The Gaelic Athletic Association (GAA) was founded in 1884, its objective being to promote Irish identity and revive the traditional sports of hurling, football and handball. After the turn of the century, the GAA became politicised, its club committees infiltrated by members of the Irish Republican Brotherhood. As Ireland drifted close to civil war in 1914, the Irish Volunteers drilled with hurley sticks in the absence of guns. Many of those interned after the 1916 Rising were GAA members and the British banned Gaelic games after 1918. On Bloody Sunday, 1920, twelve spectators and a player were killed at Croke Park in a raid by British Auxiliary forces.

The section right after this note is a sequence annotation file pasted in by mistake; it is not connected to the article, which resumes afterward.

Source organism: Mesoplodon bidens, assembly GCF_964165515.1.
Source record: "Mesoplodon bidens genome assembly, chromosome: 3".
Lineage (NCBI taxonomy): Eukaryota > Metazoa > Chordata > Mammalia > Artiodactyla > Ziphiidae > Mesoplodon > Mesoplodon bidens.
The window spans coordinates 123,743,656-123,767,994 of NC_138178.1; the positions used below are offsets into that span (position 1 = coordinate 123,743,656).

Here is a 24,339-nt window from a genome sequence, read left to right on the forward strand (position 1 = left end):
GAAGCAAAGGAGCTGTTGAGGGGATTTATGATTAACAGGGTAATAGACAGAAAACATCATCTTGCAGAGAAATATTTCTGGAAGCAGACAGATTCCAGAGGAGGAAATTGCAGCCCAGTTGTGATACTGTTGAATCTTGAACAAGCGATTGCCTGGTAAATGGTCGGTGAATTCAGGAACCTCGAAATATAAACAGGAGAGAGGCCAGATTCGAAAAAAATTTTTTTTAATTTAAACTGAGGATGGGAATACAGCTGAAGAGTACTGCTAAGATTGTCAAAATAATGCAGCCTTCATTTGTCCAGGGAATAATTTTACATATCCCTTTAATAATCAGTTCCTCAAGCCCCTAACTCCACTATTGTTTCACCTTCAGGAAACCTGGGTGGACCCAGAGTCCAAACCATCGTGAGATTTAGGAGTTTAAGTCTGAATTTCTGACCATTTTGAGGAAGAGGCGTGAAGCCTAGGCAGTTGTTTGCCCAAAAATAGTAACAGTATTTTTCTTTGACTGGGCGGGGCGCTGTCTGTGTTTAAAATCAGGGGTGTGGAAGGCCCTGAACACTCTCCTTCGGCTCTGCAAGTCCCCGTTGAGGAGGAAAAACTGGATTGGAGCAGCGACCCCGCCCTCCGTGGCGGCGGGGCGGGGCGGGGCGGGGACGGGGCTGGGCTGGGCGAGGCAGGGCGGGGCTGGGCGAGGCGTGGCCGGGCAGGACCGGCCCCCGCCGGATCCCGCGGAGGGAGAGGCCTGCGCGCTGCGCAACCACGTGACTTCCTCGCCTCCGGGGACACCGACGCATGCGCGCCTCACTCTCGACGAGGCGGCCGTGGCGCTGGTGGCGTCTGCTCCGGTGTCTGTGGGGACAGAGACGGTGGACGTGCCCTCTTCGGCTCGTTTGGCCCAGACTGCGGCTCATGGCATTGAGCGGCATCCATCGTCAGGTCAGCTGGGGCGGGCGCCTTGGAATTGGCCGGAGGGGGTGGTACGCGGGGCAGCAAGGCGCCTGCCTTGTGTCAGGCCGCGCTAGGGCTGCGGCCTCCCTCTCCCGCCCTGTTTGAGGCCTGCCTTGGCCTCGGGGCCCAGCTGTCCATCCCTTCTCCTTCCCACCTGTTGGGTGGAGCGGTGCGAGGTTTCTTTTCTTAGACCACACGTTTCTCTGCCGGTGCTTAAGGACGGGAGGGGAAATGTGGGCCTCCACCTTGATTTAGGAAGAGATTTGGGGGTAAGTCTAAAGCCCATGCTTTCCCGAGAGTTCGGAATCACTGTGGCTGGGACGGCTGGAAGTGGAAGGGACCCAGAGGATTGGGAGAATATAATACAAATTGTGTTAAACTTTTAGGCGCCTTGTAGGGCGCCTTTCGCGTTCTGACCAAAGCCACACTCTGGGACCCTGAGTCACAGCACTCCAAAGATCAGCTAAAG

Tim Pat Coogan charts the relationship between Gaelic sports and Ireland's national struggle in the period 1916–23 and explores the central role they have played in the social, cultural and political life of nationalistic Ireland.